If those things were to happen and there were no racecourse meetings because no one was turning up for them, there would be an immediate curtailment of the United Kingdom thoroughbred breeding industry and its big export potential and huge dollar earnings would be squeezed out of existence. No one will breed horses or buy them when there are no racecourses or attractive meetings at which they can run them. So that would go. One hundred and twenty thousand jobs in Britain-comprising 20,000 full-time employees and 100,000 important temporary and part-time workers-would be destroyed. For these people racing is an extremely important part of the rural economy, without which they would otherwise live in straitened circumstances. Everyone connected with racing would lose if one of the bookmakers came in with an attractive bid and the Government decided to take it.

If that is the predicament and the consequence that racing is facing, what are the alternatives? There are three. I have just described the first one-which is ruinous to racing-where the Tote is sold to the highest bid from whichever bookmaker has the deepest pockets; and then, because of Brussels' strictures, the Government would not be able to pay any proceeds into racing and would destroy racing's livelihood by removing the on-course facilities beyond recovery.

The second alternative is a partial disposal of the tote in stages, whereby they offer the on-course Tote facility to the racing industry-either the British Horseracing Authority or the Jockey Club-and leave in the hands of the Jockey Club enough facilities to continue to run each day. Immediately, I suspect, it would be much worse off because there would be considerable extra costs in doing it on its own because the betting shops chain makes a significant contribution to the overheads required to run the Tote on- course. So that would be a loser straightaway. The pool betting operation, which is renewed once every seven years by government licence, would have to go to the racecourses and they would have to establish a system for licensing it for use by other people. That might help a partial recovery but it would be unsatisfactory. Ultimately, a partial disposal would probably be the start of a process that would end up being very similar to the first steps of a total disposal.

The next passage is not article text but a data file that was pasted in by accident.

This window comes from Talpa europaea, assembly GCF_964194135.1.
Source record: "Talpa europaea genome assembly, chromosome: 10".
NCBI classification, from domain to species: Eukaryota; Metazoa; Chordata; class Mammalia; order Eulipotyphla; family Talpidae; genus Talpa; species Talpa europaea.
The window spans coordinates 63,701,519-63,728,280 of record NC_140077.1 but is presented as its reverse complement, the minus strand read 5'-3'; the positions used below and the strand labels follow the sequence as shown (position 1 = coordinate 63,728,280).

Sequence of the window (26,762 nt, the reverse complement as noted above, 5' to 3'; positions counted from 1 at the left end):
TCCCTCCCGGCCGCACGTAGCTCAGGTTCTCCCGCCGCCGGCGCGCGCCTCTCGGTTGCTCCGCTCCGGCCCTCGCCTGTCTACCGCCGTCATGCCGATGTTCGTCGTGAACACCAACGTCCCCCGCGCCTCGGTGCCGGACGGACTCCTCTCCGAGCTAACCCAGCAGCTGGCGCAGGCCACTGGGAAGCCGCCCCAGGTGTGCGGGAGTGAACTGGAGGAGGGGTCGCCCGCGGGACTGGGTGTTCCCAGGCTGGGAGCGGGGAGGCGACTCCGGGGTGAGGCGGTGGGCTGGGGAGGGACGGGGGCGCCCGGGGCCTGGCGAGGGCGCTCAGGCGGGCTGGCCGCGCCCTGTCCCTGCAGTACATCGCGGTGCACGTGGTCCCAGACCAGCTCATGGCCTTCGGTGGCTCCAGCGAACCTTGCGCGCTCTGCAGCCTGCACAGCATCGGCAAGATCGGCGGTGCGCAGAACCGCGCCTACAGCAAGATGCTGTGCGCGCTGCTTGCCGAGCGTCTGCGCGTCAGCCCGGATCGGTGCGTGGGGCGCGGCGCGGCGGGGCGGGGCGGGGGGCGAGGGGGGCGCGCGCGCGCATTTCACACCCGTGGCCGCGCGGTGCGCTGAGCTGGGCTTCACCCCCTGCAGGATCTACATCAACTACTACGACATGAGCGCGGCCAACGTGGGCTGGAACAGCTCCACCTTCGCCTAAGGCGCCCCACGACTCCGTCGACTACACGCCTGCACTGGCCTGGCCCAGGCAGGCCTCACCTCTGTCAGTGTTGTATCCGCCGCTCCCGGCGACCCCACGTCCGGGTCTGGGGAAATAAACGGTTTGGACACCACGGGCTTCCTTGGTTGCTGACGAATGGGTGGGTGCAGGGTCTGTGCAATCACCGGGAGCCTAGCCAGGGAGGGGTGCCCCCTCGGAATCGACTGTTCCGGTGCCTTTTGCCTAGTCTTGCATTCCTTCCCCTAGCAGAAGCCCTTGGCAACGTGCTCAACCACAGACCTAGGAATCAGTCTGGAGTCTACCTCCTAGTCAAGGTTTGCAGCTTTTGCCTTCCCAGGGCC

The third alternative is that if the Government decided not to fully implement the 2004 Act, they would be free to do what they want with the Tote without interference from Brussels. So give the whole Tote to racing, lock, stock and barrel, and charge nothing for doing so. The Government would then be a bigger financial winner than they would be by selling the Tote. For example, first, the British Tote turnover would not be aggregated with those of companies that have already decamped to Spain and Gibraltar and the Government would continue to receive the fiscal income deriving from the operation of the Tote in the UK; secondly, they would have all the advantages of the corporation tax arising on the various breeding concerns and the profits that they make on thoroughbred breeding activities-they would be on a winner there; and, thirdly, the Tote, which generates £10 million a year for the continued health and vitality of racing through its contribution to the levy, would continue to operate in such a way as would help sustain 120,000 much-needed jobs in rural locations. It sounds like a win-win situation to me.

In those circumstances, I hope the Government will now look very closely at the indicative offers they will receive by Friday evening-which will come from bookmakers who are, with two exceptions, already based in Gibraltar and Spain-and decide that the better option is to go along the path of allowing racing to retain its integrity as an entity, with the ownership of the Tote within it. Racing will then, at long last, come out of the dark night of the soul through which it has been going, where it does not know what it is or what its future is to be, and get on with the job of running itself in good order.

The origins of the racing industry go back 350 years. When Nell Gwynn and her lady friends at Newmarket decided they needed a rest from the King and his courtiers in the afternoon, they told them all to go out and ride races. That led to the creation of the Jockey Club and, in turn, the Jockey Club created one of the great glories of British sporting life-the racing industry as it is today. Do not let the Government throw it away. They can keep it and allow it to foster new wealth and achievement and to maintain its place as a leading glory of British sporting life on the world stage. In the words of the Nike ad-"Just do it, Government, please".